The diving was well worth the trip however. I have never seen such an abundance of healthy, colourful coral. Very beautiful. We also saw a lot of turtles. We had been half sure that our guide was exaggerating but it really is fantastic there. I’m sure the island has more to offer if you stay a little bit longer. Just don’t expect too many creature comforts.


For our last stop in the Philippines we headed to Malapascua (named thus by the Spanish after a particularly bad Easter) to see the famous thresher sharks. Now thresher sharks are usually found at depths of up to 500m which makes it notoriously difficult to encounter them while diving. However, they appear to favor shallow cleaning sites in relative proximity to Malapascua, which they usually visit early in the morning. A particular trait of this species is their elongated tail fin that they employ like a whip (achieving top speeds of 50mph) in order to stun smaller fish. Pelagic thresher sharks, which are the ones we saw near Malapascua, have longer tail fins than the common or the bigeye thresher sharks.

On the crossing to Malapascua (5.5 hours by car, followed by a crossing of 30-40minutes) we got soaked once again, but the weather cleared up significantly afterwards. Maybe Cebu is just a hotspot for lots of wind and rain. Malapascua seemed to be more accustomed to tourists and things went considerably smoother up there. Naturally, this island attracts a lot of other divers. After the early morning thresher shark dives, we spent our time relaxing and enjoying the food.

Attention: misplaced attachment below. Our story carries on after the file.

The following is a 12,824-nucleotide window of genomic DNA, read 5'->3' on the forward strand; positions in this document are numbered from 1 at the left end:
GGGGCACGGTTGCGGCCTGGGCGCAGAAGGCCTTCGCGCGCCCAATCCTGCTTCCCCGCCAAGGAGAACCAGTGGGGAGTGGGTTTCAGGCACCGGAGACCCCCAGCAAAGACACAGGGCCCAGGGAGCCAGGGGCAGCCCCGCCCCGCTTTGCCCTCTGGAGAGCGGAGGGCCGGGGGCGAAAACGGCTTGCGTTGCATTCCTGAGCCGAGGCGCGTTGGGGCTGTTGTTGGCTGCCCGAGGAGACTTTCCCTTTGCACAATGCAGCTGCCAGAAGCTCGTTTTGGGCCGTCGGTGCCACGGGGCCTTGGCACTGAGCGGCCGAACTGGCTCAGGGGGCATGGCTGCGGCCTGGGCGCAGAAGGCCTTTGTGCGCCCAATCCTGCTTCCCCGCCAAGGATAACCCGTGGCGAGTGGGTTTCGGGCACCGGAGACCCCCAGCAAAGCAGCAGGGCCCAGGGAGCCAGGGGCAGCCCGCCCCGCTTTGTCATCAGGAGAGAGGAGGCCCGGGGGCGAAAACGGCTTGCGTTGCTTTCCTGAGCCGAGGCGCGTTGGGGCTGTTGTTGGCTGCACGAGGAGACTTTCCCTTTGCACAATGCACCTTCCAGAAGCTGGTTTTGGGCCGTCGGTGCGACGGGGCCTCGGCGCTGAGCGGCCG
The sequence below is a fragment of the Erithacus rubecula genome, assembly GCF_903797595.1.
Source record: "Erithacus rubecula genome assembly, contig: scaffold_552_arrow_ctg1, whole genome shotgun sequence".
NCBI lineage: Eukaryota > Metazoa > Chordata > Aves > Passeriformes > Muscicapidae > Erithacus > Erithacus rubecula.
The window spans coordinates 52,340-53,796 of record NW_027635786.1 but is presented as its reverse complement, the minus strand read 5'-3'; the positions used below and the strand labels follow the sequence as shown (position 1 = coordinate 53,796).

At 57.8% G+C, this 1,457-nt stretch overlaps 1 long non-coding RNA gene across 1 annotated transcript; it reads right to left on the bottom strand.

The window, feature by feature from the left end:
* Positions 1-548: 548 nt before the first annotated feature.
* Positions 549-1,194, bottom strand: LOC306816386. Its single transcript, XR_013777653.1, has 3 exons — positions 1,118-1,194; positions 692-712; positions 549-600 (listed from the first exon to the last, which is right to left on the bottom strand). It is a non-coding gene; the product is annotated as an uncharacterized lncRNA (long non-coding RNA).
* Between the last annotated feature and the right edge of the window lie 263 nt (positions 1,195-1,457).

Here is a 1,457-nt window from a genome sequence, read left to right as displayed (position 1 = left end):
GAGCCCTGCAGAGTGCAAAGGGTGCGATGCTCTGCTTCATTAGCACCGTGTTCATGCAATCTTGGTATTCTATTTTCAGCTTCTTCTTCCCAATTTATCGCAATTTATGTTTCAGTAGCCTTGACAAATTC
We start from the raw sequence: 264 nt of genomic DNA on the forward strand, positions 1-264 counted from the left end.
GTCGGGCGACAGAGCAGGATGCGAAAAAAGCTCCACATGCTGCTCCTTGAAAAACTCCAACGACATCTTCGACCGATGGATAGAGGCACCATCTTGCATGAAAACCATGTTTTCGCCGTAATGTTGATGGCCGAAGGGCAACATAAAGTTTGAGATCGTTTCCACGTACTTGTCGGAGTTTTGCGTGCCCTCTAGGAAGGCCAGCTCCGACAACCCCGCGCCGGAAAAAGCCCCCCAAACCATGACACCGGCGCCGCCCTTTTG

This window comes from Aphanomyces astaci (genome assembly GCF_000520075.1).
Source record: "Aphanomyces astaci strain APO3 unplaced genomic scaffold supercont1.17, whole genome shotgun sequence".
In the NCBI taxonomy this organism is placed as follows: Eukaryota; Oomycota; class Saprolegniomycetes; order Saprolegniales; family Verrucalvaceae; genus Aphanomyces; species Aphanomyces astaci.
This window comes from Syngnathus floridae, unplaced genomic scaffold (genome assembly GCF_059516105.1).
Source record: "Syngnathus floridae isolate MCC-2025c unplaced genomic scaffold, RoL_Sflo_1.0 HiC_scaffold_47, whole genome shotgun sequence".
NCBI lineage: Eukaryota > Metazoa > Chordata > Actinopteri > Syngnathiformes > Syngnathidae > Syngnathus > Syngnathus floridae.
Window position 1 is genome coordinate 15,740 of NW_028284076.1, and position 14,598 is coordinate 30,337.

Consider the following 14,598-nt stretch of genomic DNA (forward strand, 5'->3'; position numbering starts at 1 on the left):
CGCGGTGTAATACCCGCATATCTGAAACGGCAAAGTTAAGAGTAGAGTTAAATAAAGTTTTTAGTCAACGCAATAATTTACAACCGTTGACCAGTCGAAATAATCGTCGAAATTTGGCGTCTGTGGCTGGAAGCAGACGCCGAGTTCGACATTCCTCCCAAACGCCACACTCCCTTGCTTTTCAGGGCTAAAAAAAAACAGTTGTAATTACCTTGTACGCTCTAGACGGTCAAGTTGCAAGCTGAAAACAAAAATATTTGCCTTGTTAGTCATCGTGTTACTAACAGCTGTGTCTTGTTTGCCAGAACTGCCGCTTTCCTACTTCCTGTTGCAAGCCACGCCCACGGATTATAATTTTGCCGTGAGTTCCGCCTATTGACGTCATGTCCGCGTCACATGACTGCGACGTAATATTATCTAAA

Seeing the thresher sharks in person was amazing. They are curious and alert and able to accelerate astoundingly quickly. They are also very elegant in their movements. I feel privileged to have seen them up close.

So, overall I would say, the diving in this area can be absolutely beautiful. You have a wide variety of soft coral, big animals like whalesharks or thresher sharks, and I’m told the macro is also quite awesome. I couldn’t tell you about the last part because I usually just can’t make out this stuff. Generally speaking, I’m happy if I can see a couple of nudibranchs. Though come to think of it, we did see some of these tiny almost translucent shrimp. But I certainly can’t take the credit for finding them.

I’m used to getting up relatively early on vacations to see and do the things I came for but I’ve never been on a (diving) vacation that required getting up at these unholy hours. Still, well worth the trip.

on boat and land: